Remote Control: The remote for the XJ-A250 is well laid out with high contrast icons and lettering that is easy to read even in a dimly lit room. A built-in pointer can be moved with the directional keys, and three direct function keys control brightness, Eco mode, and aspect ratio.

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Review Contents: Overview Advantages Limitations Limitations and Conclusion
Comments (4) Post a Comment
Teresa Bell Posted Mar 27, 2011 6:40 PM PST
The only reason to purchase this projector is for the lack of need to purchase a bulb. Otherwise stay away. Why? 1) Technical support from Casio is non existent. Give the manual to an 8 year old and voila you have their technical support. 2) If you are teaching a technical program where you need to see EVERYTHING on the screen, you will need to use the cords. You can't see some things on the screen when you use WIFI ie: tool tips and some menus. 3) You can't use WIFI to explore the internet if using the WIFI to connect to your laptop. It needs it to work. In my opinion if, I had to do it all over again, I would just get the cheapest brand of this brand because the WIFI feature isn't all that.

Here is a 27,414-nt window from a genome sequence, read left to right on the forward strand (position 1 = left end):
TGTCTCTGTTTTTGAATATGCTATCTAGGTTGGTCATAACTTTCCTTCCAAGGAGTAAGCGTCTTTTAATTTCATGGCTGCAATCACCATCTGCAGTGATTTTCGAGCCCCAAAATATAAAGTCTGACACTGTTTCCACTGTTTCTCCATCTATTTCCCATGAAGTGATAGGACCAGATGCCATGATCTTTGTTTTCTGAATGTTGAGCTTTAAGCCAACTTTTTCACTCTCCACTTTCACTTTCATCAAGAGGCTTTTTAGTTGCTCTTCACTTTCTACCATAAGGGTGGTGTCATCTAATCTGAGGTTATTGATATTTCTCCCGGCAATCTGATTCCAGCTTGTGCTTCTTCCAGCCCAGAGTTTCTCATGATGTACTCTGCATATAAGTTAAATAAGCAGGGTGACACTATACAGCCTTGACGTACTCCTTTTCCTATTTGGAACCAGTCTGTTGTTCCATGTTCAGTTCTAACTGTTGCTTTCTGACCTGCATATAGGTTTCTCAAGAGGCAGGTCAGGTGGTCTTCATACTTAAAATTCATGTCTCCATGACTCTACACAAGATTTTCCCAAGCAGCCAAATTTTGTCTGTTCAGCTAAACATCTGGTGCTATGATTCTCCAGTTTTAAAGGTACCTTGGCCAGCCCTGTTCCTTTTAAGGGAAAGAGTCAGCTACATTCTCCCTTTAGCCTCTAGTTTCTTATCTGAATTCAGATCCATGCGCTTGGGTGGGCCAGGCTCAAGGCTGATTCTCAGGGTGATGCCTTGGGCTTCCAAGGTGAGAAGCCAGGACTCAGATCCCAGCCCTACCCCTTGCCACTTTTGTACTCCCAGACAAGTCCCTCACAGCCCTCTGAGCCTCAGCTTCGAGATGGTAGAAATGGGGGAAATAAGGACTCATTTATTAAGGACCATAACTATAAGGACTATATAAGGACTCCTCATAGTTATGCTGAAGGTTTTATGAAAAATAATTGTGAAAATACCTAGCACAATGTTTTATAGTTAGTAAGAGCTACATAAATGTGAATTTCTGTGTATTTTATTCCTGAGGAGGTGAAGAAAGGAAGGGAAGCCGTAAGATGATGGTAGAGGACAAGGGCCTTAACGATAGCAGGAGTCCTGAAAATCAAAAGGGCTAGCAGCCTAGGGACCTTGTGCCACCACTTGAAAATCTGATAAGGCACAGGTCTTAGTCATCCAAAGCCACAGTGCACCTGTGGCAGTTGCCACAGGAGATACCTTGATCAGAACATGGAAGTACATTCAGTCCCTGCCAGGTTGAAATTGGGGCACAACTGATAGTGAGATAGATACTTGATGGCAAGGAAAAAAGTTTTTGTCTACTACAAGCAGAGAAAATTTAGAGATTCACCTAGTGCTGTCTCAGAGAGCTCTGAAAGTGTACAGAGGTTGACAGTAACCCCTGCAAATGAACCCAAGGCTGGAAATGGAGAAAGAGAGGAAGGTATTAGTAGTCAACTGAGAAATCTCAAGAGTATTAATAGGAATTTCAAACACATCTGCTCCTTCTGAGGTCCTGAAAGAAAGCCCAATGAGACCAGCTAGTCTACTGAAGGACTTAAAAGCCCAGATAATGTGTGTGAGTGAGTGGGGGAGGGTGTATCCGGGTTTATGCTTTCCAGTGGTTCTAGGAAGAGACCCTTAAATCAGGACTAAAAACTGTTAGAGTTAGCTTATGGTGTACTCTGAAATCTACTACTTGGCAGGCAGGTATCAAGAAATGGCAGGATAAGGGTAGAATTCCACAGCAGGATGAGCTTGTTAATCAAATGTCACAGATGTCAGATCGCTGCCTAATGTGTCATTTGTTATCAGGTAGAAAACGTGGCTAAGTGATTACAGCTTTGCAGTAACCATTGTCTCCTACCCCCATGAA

Jon Posted May 10, 2011 6:23 PM PST
I bought the 240 a couple of weeks ago to use as a bedroom tv. If it lasts close to the 20,000 hours I'll be happy. I'm watching the nba playoffs right now from about 8 feet away on about an 80 inch screen. I can't imagine ever going back to a regular tv. A 40 or 50 inch screen wouldn't do it for me any more.

I hope projectors get to the place where they sell at high enough volume to get really good and cheap. This one actually looks fine for sports and most casual viewing but it wouldn't be competitive as a strictly home theater projector. It also has a couple annoying things - you have to resize and refocus the image every time you turn it on. It takes 30 seconds and is already second nature but it's not ideal. I've had projectors for a while, this is my 4th in the last 10 years and this is the first one I've bought to use as a regular tv. If 20,000 hours is true it's maintenance free for my purposes. The extreme portability and huge picture trump the ability to watch in bright light and somewhat better picture of a panel.